One hazy day in southern Peru, we boarded a small Cessna Caravan and took off to see the mysterious Nasca Lines. These geoglyphs are famous for the creatures, odds lines, spirals, and geometric shapes drawn sometime between 200 to 600 AD. Who drew them, why, and why does it seem they can only be fully witnessed from the sky? Recent research has also revealed nearby glyphs and those can be dated as far back 400-500 BC.
Some glyphs are simple designs like “The Hands” or the “Whale,” while others are complex like the “Hummingbird” and “Flamingo”. Nasca pottery from other Peruvian locations have similar drawings and depictions which has helped to identify and date the San Jose Plain glyphs.
Scientist have yet to determine what many designs represent. Theories abound that some are sea creatures, flowers, cultivated vegetables, or an important cultural plant or tree. An example is the partially destroyed design shown next to the “Whale.”
Some people believed that these designs could only be seen from the air. While the Nasca lines were drawn on flatter plains and difficult to see from the surrounding hills, many of the older designs were etched into hillsides and definitely meant to be viewed by those in the lower areas (like the Astronaut shown in Part I).
We move on to more intricate and larger geoglyphs. One of the most famous and beautiful is the Hummingbird. The glyph was well-executed and until recently in pristine condition. The Hummingbird also sits on a small plateau as you can see in our approach from the air in the photo below.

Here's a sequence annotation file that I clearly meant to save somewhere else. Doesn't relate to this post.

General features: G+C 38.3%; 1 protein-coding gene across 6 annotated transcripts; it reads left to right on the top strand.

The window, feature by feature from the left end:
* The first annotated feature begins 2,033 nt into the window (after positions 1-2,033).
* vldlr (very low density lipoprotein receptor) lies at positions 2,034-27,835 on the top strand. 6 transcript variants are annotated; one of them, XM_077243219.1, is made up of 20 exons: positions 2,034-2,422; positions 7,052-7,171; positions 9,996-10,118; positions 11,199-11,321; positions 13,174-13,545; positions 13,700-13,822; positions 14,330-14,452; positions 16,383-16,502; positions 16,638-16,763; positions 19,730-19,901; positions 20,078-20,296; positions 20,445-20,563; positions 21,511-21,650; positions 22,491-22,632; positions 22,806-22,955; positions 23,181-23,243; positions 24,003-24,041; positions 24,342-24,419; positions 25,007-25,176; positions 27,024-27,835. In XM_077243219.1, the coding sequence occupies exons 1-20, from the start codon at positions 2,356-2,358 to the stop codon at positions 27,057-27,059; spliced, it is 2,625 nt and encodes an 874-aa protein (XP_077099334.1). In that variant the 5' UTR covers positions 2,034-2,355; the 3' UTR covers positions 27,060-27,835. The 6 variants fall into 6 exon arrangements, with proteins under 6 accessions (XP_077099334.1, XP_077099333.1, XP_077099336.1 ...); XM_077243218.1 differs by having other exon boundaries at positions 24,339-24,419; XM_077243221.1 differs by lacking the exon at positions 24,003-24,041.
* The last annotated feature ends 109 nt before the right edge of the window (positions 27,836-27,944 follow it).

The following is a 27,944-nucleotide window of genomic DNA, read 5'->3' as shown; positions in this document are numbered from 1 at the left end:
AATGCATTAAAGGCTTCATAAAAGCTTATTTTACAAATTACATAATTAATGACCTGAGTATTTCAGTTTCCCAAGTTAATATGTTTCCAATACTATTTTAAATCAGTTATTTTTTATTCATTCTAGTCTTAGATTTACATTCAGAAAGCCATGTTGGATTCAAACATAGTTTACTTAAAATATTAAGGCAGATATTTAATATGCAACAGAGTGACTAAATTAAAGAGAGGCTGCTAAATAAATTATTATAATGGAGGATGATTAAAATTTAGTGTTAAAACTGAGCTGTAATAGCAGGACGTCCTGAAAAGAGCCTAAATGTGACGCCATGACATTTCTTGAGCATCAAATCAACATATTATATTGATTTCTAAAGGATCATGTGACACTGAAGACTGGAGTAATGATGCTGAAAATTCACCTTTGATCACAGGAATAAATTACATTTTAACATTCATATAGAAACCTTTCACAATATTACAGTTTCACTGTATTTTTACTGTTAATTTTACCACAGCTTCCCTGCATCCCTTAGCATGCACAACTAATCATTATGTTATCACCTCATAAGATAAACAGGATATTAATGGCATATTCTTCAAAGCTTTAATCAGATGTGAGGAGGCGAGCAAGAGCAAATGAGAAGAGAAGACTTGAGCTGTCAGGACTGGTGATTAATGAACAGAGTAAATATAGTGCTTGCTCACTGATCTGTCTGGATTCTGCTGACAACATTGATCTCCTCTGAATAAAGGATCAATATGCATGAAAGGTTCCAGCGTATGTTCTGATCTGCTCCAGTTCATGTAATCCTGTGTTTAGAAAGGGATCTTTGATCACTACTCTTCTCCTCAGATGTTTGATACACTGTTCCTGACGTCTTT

Not long after our visit to the Nasca Lines, Greenpeace placed a giant message next to the hummingbird to attract attention to climate change. Their actions and the sign damaged the fragile landscape . Researchers and visitors wear special foam pads on their feet and are restricted in number to preserve the glyphs. The demonstrators took no such precautions. Greenpeace apologized for their poorly conceived plan and paid reparations to the angered Peruvians. That money has aided in further research and exploration of the Nasca Lines and related history. Since then, Japanese and Peruvian researchers have discovered another 140 glyphs, many predating by four hundred years the ones on the Nasca (San Jose) plain. Many of the new finds are also on hillsides, showing that those were meant for human ground viewing.
Another unique glyph is the monkey with its spiral tail. The form is thought to represent rain as monkeys come from the Amazon area where rain is prevalent. This highlights the belief that the glyphs on the plain were done to entice the god(s) to provide rain for the parched area.
The Flamingo (also called the Heron) is hard to see as it is a huge and long glyph and difficult to get in a single photo at the altitude we flew over. The neck zigzags from the spread-winged body up to the head and beak which is partially cut off in the photo.
Check out more glyphs in Part I of the Nasca Lines and stay tuned for a look at the nearby Candelabra glyph and more about the actual flight around the Nasca Lines.